South Africa May Kill Elephants to Manage Populations
Leon Marshall in Johannesburg, South Africa
for National Geographic News
|March 1, 2007|
For the first time since 1995, the South African government is
advocating killing elephants as one way of controlling growing
Without some kind of action, the animals will overburden many of the country's public parks and private reserves, officials and conservationists say.
Marthinus van Schalkwyk, South Africa's minister of environmental affairs and tourism, announced the decision yesterday at Addo Elephant National Park near the city of Port Elizabeth (South Africa map).
Van Schalkwyk insisted that culling (killing for management purposes), should be undertaken only as a last resort.
"Culling may be used to reduce the size of an elephant population, subject to due consideration of all other population-management options," he said.
Among the other options in the proposal are moving elephants to less-crowded areas, expanding parks, and administering contraception—all of which are costly, cumbersome, and not without their own complications.
For one thing, the proposal says, elephant contraception's "long-term social, physiological, and emotional impacts on elephants are not yet fully understood, and current contraception methods are highly invasive and should therefore be used with caution."
(Related: "African Elephants Slaughtered in Herds Near Chad Wildlife Park" [August 30, 2006].)
South Africa's cabinet has already approved the "draft norms and standards for elephant management." The draft is now open for public comment for 60 days before becoming official policy.
Though some conservationists decry the proposed policy as inhumane, others welcomed the elephant plan and even characterized the proposal as a bittersweet sign of progress.
"Our conservation efforts have been too successful," said Graham Kerley, director of the Centre for African Conservation Ecology at South Africa's Nelson Mandela Metropolitan University.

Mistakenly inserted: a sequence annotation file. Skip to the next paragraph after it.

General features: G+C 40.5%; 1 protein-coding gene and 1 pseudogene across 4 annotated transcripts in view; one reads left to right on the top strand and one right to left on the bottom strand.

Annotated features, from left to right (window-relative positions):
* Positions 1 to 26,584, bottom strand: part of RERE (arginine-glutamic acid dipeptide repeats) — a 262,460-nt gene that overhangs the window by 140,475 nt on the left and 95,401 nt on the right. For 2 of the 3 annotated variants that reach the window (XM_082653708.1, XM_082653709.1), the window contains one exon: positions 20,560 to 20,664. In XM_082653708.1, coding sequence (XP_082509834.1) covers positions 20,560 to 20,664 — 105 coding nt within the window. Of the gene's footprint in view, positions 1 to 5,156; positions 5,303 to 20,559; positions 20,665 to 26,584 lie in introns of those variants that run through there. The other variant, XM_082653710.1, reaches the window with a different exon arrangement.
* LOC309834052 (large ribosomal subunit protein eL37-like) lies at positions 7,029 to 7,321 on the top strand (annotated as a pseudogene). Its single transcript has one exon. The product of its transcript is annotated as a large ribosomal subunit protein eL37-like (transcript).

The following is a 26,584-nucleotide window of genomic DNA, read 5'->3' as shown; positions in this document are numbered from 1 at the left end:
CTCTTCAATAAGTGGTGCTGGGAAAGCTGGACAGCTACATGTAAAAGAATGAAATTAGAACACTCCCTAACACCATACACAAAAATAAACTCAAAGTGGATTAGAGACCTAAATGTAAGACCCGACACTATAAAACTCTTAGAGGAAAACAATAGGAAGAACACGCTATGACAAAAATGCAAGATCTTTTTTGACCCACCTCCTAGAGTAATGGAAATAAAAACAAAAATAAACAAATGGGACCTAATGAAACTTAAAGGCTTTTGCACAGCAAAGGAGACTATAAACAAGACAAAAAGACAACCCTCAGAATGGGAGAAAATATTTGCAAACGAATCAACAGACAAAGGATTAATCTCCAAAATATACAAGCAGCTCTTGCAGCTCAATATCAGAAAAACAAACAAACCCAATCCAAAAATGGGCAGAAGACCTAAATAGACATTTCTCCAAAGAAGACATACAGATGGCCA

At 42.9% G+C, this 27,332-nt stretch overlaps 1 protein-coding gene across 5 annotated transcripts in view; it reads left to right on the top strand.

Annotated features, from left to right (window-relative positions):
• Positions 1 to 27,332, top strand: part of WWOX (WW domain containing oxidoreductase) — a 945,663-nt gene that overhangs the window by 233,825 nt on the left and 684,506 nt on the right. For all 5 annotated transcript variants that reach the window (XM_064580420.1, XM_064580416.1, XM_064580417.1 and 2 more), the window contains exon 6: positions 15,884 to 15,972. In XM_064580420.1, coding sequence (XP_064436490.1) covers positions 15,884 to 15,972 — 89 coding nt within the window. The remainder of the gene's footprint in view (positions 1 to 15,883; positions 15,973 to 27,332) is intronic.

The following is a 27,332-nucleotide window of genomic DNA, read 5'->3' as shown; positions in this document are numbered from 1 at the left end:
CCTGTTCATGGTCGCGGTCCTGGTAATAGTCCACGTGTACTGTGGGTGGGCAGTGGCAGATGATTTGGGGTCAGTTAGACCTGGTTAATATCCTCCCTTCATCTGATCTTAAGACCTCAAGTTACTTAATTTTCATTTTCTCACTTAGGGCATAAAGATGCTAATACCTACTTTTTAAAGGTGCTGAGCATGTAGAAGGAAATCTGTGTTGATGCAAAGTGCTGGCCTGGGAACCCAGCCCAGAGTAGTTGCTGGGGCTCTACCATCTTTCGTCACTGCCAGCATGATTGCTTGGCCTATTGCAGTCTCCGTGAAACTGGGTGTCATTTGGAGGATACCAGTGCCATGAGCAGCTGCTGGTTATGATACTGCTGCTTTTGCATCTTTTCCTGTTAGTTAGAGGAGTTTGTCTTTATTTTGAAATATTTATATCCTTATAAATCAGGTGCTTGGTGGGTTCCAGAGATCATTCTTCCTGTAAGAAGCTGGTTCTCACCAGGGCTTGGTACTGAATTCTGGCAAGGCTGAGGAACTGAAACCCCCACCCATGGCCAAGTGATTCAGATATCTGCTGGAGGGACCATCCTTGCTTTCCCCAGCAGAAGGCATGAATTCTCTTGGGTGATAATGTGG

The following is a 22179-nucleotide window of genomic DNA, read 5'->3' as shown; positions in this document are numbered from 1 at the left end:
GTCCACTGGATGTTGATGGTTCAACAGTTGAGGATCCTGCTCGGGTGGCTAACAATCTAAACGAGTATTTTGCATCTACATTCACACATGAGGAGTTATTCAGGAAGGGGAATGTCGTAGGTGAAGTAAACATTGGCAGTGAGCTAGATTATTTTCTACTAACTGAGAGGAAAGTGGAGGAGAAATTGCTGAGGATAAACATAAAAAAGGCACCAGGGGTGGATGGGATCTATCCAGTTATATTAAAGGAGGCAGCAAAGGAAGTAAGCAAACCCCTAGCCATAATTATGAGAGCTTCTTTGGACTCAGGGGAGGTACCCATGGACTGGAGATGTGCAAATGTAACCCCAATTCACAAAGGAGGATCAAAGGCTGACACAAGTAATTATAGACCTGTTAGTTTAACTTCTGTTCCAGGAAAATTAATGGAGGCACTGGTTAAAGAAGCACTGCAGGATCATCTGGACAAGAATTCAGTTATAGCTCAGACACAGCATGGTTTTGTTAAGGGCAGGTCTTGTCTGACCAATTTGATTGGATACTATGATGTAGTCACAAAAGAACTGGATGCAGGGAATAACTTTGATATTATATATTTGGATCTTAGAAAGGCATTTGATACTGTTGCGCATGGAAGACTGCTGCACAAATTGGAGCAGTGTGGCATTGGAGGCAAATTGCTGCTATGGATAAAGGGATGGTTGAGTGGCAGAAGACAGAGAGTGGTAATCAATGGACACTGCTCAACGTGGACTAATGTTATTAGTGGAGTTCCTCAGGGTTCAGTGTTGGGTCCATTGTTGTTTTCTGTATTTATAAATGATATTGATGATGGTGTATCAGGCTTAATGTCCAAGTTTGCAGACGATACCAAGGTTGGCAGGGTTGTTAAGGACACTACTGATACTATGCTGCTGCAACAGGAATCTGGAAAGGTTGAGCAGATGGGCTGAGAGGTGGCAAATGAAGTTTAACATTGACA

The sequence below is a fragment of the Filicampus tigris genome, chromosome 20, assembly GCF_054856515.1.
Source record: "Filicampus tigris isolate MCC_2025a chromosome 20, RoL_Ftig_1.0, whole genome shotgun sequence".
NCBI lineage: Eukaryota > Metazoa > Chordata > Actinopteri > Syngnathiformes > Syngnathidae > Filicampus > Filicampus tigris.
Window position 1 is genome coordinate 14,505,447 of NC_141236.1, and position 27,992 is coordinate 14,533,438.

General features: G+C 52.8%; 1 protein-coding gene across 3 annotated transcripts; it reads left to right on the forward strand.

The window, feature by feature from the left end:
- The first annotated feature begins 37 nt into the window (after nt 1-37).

South Africa stopped culling elephants in 1995 in response to pressure from international animal rights and environmental groups. Since then the country's elephant population has more than doubled, to nearly 20,000.
Ian Whyte is program manager for large mammals in Kruger National Park, South Africa's flagship reserve.
He said that when culling was stopped 12 years ago, the park had nearly 8,000 elephants—a thousand more than the preferred population at the time. Now the Kruger population is approaching 14,000.
When Addo Elephant National Park, where the proposal was announced, was established in 1931, the number of elephants in the region had gone from thousands to 25. Eleven were put under protection in the park.
Now Addo, like Kruger and other South African parks, is under pressure from too many elephants, said Kerley of the Centre for African Conservation Ecology.
The conservation organization WWF South Africa and the country's Elephant Management and Owners Association (EMOA) agree that elephant populations are too large for many of the country's parks and preserves.
"In some cases elephants are becoming so abundant that they are causing problems such as the destruction of habitat from overgrazing, and damage to water sources," the conservation groups said in a joint statement.
"This can degrade the environment, reducing the food and water available for the elephants themselves as well as destroying the habitat of other wildlife species.
"High elephant densities can also lead to higher intensities of human-elephant conflict, with elephants raiding farmers' fields and destroying village infrastructure and livelihoods," WWF and EMOA added.
The elephant-management plan comes after extensive consultations with interest groups. It is largely based on proposals by a "science roundtable," consisting of experts convened by Minister van Schalkwyk.
"We have listened to numerous discussions about the merits and demerits of the various management options," van Schalkwyk said at the press conference.
"Some, such as culling and contraception, I would personally have preferred not to consider. But I am persuaded that all these options have a potential role to play under different circumstances."
Rob Little, director of WWF South Africa, cautiously agreed.
"Although WWF does not advocate culling as the preferred management alternative, we recognize that it is a management option and reiterate our view that all other options should first be explored," Little said in the joint statement with EMOA.
There had been hopes that the South African elephant population boom might slow naturally, as the elephants' habitats and food became sparser.
"But sadly it is now clear that we cannot rely on them to regulate their numbers," Kerley said.
"We have to intervene, otherwise there will be nothing left."
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